My friend Carol pointed out an interesting article in the Boston Globe today about a young, professional, unconducted string chamber orchestra called A Far Cry. Here's the link: "No Conductors Need Apply".

Also on that page is a link to a audiovisual slide show on the orchestra, and from there you can find two youtube links:

Tchaikovsky: Serenade for Strings (4th movement)
Corelli, Concerto Grosso, Op. 6/9 in F

and another one, with a flute soloist: Quantz Flute Concerto in D

Of course, these are all professionally trained young musicians, but I do like this concept of all the players being collectively responsible for the repertoire and the performance, not primarily the conductor. The violinists and the violists stand during performances, and they move in an independent, yet coordinated, way to the music. And they sound wonderful. They are not actually making any money yet, but hopefully that will come.

They also have a web site and a blog.

Tuesday, April 8, 2008

22 Cellos

Once a year, my cello teacher gathers her students all together for a workshop with Eugene Friesen, a contemporary improvisational cellist, who plays Bach as readily as Brazilian jazz, transforms himself, with masks, into a squirrel sneaking into the house to play the cello, or Casals playing Bach, and imitates the sounds of a humback whale. While he's in town, he will play at a coffeehouse and entertain at one of the elementary schools, as well as join us for an hour-long workshop.

Eugene is coming next week, so 22 cellists of varying ages and sizes got together tonight (in a rustic community hall near the water) to practice three pieces that we will be playing for him: French Folk Song (of course), To a Wild Rose, and a Happy Birthday variation my teacher commissioned for her cello's 100th birthday. It was fun; it's always glorious when so many cellists play together!

Monday, April 7, 2008

Time for practicing

I've been having a hard time finding time to practice the last couple of weeks. I know it's best to practice every day, even if only for 20 minutes, than to skip a day, or three, and try to make it up in a marathon practice session, but it has been hard finding even those 20 minutes.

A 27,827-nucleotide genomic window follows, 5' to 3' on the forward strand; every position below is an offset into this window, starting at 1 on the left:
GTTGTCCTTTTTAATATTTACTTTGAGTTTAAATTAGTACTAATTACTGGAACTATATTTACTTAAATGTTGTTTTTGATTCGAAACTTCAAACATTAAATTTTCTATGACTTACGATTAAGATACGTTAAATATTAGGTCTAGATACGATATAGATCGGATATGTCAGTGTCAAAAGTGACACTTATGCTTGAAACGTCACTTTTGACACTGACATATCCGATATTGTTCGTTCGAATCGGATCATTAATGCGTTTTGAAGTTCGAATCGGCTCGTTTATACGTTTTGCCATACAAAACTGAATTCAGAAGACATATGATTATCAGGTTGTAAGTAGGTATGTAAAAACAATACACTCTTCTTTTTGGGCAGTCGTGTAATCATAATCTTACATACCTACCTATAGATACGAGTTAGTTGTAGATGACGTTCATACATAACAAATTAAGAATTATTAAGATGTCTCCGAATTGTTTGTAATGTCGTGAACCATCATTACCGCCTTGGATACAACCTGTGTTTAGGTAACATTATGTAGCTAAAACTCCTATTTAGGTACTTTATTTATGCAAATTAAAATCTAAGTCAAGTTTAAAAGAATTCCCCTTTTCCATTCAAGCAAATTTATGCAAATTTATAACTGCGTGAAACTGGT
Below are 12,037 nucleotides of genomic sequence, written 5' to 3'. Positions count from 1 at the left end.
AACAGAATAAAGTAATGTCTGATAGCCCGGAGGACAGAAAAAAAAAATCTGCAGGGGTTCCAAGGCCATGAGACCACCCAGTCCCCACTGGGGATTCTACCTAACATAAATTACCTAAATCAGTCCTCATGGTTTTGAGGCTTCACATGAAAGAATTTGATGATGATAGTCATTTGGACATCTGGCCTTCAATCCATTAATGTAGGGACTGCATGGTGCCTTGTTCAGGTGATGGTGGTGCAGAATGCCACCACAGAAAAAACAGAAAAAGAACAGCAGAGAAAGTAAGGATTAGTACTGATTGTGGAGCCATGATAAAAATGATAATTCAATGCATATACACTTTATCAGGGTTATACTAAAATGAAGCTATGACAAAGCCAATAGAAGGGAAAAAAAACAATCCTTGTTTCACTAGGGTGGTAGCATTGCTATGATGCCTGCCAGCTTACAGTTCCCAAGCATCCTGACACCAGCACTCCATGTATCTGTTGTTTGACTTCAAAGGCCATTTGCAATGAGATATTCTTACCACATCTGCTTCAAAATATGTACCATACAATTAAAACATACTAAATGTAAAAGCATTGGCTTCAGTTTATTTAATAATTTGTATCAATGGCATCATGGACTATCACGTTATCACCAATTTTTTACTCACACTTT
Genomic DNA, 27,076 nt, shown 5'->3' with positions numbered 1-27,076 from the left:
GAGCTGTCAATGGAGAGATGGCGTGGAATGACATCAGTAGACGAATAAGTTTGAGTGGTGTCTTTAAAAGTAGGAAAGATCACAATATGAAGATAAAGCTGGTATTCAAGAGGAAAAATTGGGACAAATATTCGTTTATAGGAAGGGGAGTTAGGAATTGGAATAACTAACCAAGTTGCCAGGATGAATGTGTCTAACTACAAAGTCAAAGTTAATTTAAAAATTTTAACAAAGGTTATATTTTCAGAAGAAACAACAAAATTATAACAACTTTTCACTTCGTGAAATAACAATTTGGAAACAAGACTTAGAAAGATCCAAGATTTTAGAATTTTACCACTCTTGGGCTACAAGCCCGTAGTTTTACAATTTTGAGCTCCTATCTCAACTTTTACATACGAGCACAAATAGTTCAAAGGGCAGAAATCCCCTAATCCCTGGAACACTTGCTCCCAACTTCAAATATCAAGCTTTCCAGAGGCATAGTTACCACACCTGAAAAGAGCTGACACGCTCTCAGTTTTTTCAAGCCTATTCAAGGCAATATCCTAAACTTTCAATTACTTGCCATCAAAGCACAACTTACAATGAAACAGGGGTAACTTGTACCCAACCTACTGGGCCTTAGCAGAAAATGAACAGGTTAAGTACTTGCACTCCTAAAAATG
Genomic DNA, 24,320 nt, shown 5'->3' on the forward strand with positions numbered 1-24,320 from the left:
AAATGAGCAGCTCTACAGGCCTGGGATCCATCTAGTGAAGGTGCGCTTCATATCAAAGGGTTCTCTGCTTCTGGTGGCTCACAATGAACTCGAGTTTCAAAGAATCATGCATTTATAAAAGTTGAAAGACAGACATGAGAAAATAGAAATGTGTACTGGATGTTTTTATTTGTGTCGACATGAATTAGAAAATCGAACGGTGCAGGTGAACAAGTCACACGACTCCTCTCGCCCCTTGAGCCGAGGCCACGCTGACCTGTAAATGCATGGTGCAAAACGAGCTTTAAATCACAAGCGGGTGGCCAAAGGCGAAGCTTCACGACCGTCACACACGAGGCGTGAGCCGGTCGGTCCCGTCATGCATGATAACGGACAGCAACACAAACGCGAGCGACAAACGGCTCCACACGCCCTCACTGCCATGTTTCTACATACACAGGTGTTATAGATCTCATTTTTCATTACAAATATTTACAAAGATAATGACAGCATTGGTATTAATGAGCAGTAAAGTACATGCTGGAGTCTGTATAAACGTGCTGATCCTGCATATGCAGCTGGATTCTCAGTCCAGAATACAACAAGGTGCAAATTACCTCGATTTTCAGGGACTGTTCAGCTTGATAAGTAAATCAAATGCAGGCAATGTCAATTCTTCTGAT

Yesterday, I managed an hour and a half, but was so tired in the beginning (from lack of practicing) that it took 20 minutes just to warm up.

We have been playing Haydn's London Trios in our quartet though, so I have played through them several times, if imperfectly. How does a quartet play a trio, you might ask? Well, one night, the flutist was not able to come, so we were, in fact, a trio; and the second night, tonight, the violist played the cello part (which he had transposed for viola) with me, which seems to work fine. But, a little practicing would help me a lot.

I had asked the violist to transpose the part because I wanted, sometimes, to play flute and have him take the cello part, but, you know, as hard as it is to play the cello, it's harder not to.

Wednesday, April 2, 2008

My other blog

Notes on the Arts, my newspaper blog, is finally public. You can get there via the Enterprise Entertainment page (scroll down until you see it on the left-hand side) or directly.

You'll see that there will be some overlap between the blogs. I wrote about van Gogh on both, and will put my review online after it appears in the paper. The purpose of the newspaper blog is to keep a record of certain of my writings (now they scroll off into the archives after a couple of weeks), add some addition content and additional types of content (like links to information sources, audio/video files, etc.) that one can't put in a newspaper, and facilitate communication. I'll figure this out as I go.

Things are getting busy, artswise, as spring feebly wends its way to our peninsula, and there are many plays, concerts, art shows, etc. It is sometimes hard to choose which to attend, and that is a lovely pickle to be in.